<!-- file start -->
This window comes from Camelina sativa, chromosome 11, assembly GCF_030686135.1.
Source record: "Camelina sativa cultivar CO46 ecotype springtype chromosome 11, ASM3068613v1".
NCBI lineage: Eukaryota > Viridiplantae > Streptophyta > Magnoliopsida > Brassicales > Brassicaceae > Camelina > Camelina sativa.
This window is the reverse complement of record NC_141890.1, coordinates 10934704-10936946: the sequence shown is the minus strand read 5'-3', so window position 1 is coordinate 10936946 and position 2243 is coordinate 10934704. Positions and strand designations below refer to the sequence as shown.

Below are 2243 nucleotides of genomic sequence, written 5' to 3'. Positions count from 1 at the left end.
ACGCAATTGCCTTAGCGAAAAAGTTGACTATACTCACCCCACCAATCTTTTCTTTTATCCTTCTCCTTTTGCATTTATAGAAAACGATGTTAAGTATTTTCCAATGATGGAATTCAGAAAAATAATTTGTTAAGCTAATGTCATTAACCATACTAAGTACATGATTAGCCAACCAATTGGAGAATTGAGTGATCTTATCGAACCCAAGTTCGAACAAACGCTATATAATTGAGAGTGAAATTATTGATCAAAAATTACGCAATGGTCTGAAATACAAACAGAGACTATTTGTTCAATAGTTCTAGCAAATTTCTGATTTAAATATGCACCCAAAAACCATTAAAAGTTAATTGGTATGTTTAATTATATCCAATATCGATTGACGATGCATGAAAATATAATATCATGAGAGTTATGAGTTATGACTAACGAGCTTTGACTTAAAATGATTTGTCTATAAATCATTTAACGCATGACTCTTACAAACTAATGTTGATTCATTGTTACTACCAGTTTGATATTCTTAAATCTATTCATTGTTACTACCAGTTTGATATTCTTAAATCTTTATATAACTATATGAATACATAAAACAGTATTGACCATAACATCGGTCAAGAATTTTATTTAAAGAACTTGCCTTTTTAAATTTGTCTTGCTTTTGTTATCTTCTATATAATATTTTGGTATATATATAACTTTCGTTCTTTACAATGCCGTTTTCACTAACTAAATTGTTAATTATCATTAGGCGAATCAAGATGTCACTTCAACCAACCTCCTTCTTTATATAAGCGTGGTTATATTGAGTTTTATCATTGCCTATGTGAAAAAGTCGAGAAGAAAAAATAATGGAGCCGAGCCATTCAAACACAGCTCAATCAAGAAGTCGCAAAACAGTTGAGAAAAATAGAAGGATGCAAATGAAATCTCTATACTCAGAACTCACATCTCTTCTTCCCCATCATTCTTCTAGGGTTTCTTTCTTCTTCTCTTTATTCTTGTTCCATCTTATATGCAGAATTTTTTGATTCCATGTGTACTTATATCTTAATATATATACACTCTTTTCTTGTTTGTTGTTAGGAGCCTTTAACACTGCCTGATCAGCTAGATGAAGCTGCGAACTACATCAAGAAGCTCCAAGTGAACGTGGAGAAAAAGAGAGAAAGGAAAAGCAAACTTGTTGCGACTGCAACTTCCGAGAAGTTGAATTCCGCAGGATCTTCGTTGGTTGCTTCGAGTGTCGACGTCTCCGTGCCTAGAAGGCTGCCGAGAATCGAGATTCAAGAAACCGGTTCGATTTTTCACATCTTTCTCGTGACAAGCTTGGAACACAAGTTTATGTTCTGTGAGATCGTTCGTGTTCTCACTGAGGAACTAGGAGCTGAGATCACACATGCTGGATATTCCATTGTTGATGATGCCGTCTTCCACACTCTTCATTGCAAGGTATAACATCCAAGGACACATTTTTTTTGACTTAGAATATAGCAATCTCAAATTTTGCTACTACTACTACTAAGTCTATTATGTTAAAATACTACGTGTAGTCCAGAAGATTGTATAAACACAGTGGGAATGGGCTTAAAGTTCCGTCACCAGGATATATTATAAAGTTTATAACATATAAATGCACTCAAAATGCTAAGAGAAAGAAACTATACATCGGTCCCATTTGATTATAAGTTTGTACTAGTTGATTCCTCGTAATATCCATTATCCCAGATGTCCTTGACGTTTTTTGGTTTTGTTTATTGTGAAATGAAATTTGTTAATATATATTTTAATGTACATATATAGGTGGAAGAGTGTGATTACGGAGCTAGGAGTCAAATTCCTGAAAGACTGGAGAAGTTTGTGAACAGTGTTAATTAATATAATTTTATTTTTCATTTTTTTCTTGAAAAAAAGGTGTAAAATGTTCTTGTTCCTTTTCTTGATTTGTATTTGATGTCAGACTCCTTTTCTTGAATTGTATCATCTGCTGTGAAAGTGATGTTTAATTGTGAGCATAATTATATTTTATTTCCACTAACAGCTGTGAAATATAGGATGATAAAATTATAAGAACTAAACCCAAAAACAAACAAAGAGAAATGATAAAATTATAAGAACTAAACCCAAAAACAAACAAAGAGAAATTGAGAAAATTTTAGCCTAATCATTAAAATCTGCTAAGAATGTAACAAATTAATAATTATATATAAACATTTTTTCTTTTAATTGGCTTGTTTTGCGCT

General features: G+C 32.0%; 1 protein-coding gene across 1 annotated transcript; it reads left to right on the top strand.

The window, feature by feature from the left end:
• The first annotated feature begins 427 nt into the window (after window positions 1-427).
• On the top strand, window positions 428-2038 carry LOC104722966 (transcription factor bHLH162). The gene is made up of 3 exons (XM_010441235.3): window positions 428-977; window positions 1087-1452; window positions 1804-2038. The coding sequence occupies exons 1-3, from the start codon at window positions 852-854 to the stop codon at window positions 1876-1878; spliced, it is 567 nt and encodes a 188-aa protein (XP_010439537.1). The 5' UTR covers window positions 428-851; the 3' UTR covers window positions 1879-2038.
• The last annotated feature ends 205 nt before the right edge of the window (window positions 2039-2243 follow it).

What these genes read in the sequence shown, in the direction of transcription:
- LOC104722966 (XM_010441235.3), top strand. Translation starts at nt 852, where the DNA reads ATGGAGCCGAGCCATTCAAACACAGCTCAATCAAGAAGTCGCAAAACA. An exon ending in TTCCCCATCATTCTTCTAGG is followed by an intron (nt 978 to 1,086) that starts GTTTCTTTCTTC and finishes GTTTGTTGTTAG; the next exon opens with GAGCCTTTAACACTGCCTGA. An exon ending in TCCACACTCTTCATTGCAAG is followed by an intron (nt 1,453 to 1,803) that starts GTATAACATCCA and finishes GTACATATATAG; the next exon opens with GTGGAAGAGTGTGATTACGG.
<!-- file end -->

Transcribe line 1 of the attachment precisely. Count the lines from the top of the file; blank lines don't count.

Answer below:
This window comes from Camelina sativa, chromosome 11, assembly GCF_030686135.1.